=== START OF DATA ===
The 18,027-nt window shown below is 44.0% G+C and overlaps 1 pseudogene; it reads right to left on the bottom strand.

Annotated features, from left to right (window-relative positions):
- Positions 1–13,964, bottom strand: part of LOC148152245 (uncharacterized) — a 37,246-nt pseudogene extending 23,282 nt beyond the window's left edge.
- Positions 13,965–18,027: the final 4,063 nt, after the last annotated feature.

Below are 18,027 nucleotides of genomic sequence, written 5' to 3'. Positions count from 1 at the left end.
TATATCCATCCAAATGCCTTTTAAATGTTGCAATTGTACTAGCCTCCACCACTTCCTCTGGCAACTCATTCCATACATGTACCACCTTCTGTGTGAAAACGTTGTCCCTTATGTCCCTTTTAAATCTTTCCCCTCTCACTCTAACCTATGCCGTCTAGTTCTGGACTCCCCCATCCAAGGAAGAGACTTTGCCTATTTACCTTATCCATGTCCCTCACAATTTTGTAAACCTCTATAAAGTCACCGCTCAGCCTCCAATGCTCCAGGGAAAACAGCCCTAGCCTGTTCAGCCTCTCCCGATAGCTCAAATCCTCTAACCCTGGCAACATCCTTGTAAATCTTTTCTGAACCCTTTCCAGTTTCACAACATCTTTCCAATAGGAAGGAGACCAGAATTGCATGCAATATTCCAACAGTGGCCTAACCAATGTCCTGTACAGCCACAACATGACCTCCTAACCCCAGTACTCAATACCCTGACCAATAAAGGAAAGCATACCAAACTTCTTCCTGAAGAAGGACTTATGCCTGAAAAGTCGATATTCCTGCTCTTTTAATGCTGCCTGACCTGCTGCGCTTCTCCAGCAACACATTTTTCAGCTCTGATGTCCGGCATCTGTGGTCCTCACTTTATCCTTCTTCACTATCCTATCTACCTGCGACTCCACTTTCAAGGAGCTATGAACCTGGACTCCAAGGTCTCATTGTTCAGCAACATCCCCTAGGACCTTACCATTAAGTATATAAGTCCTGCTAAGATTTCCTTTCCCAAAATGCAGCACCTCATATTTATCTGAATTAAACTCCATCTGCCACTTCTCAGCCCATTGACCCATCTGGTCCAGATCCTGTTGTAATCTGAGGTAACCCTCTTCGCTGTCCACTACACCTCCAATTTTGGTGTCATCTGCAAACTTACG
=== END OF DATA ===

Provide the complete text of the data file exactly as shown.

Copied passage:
The 18,027-nt window shown below is 44.0% G+C and overlaps 1 pseudogene; it reads right to left on the bottom strand.

Annotated features, from left to right (window-relative positions):
- Positions 1–13,964, bottom strand: part of LOC148152245 (uncharacterized) — a 37,246-nt pseudogene extending 23,282 nt beyond the window's left edge.
- Positions 13,965–18,027: the final 4,063 nt, after the last annotated feature.

Below are 18,027 nucleotides of genomic sequence, written 5' to 3'. Positions count from 1 at the left end.
TATATCCATCCAAATGCCTTTTAAATGTTGCAATTGTACTAGCCTCCACCACTTCCTCTGGCAACTCATTCCATACATGTACCACCTTCTGTGTGAAAACGTTGTCCCTTATGTCCCTTTTAAATCTTTCCCCTCTCACTCTAACCTATGCCGTCTAGTTCTGGACTCCCCCATCCAAGGAAGAGACTTTGCCTATTTACCTTATCCATGTCCCTCACAATTTTGTAAACCTCTATAAAGTCACCGCTCAGCCTCCAATGCTCCAGGGAAAACAGCCCTAGCCTGTTCAGCCTCTCCCGATAGCTCAAATCCTCTAACCCTGGCAACATCCTTGTAAATCTTTTCTGAACCCTTTCCAGTTTCACAACATCTTTCCAATAGGAAGGAGACCAGAATTGCATGCAATATTCCAACAGTGGCCTAACCAATGTCCTGTACAGCCACAACATGACCTCCTAACCCCAGTACTCAATACCCTGACCAATAAAGGAAAGCATACCAAACTTCTTCCTGAAGAAGGACTTATGCCTGAAAAGTCGATATTCCTGCTCTTTTAATGCTGCCTGACCTGCTGCGCTTCTCCAGCAACACATTTTTCAGCTCTGATGTCCGGCATCTGTGGTCCTCACTTTATCCTTCTTCACTATCCTATCTACCTGCGACTCCACTTTCAAGGAGCTATGAACCTGGACTCCAAGGTCTCATTGTTCAGCAACATCCCCTAGGACCTTACCATTAAGTATATAAGTCCTGCTAAGATTTCCTTTCCCAAAATGCAGCACCTCATATTTATCTGAATTAAACTCCATCTGCCACTTCTCAGCCCATTGACCCATCTGGTCCAGATCCTGTTGTAATCTGAGGTAACCCTCTTCGCTGTCCACTACACCTCCAATTTTGGTGTCATCTGCAAACTTACG